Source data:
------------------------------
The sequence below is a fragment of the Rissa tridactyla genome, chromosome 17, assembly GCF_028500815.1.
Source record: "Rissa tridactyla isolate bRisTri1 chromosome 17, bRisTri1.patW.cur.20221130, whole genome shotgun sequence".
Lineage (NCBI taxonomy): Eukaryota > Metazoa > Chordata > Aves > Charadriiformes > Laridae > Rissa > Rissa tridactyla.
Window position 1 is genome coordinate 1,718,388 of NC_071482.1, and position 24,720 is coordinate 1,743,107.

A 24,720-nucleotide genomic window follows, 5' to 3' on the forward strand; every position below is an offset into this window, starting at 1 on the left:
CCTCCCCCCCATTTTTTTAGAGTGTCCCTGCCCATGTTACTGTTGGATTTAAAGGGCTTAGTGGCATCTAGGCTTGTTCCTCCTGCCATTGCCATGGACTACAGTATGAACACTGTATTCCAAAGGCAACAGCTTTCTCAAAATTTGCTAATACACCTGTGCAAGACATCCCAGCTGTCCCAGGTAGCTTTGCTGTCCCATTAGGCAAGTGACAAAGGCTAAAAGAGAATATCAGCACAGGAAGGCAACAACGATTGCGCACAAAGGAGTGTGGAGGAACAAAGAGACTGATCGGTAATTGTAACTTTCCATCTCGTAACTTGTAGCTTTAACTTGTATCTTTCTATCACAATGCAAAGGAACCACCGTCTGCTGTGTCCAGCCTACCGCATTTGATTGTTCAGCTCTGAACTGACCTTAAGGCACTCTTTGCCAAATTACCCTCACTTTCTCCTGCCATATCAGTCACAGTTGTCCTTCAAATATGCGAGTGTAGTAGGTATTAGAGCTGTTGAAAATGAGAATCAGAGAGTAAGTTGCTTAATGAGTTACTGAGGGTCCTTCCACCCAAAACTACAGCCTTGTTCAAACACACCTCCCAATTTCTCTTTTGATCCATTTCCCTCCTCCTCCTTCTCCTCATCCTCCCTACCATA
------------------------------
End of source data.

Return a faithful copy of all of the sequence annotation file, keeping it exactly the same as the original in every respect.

The sequence below is a fragment of the Rissa tridactyla genome, chromosome 17, assembly GCF_028500815.1.
Source record: "Rissa tridactyla isolate bRisTri1 chromosome 17, bRisTri1.patW.cur.20221130, whole genome shotgun sequence".
Lineage (NCBI taxonomy): Eukaryota > Metazoa > Chordata > Aves > Charadriiformes > Laridae > Rissa > Rissa tridactyla.
Window position 1 is genome coordinate 1,718,388 of NC_071482.1, and position 24,720 is coordinate 1,743,107.

A 24,720-nucleotide genomic window follows, 5' to 3' on the forward strand; every position below is an offset into this window, starting at 1 on the left:
CCTCCCCCCCATTTTTTTAGAGTGTCCCTGCCCATGTTACTGTTGGATTTAAAGGGCTTAGTGGCATCTAGGCTTGTTCCTCCTGCCATTGCCATGGACTACAGTATGAACACTGTATTCCAAAGGCAACAGCTTTCTCAAAATTTGCTAATACACCTGTGCAAGACATCCCAGCTGTCCCAGGTAGCTTTGCTGTCCCATTAGGCAAGTGACAAAGGCTAAAAGAGAATATCAGCACAGGAAGGCAACAACGATTGCGCACAAAGGAGTGTGGAGGAACAAAGAGACTGATCGGTAATTGTAACTTTCCATCTCGTAACTTGTAGCTTTAACTTGTATCTTTCTATCACAATGCAAAGGAACCACCGTCTGCTGTGTCCAGCCTACCGCATTTGATTGTTCAGCTCTGAACTGACCTTAAGGCACTCTTTGCCAAATTACCCTCACTTTCTCCTGCCATATCAGTCACAGTTGTCCTTCAAATATGCGAGTGTAGTAGGTATTAGAGCTGTTGAAAATGAGAATCAGAGAGTAAGTTGCTTAATGAGTTACTGAGGGTCCTTCCACCCAAAACTACAGCCTTGTTCAAACACACCTCCCAATTTCTCTTTTGATCCATTTCCCTCCTCCTCCTTCTCCTCATCCTCCCTACCATA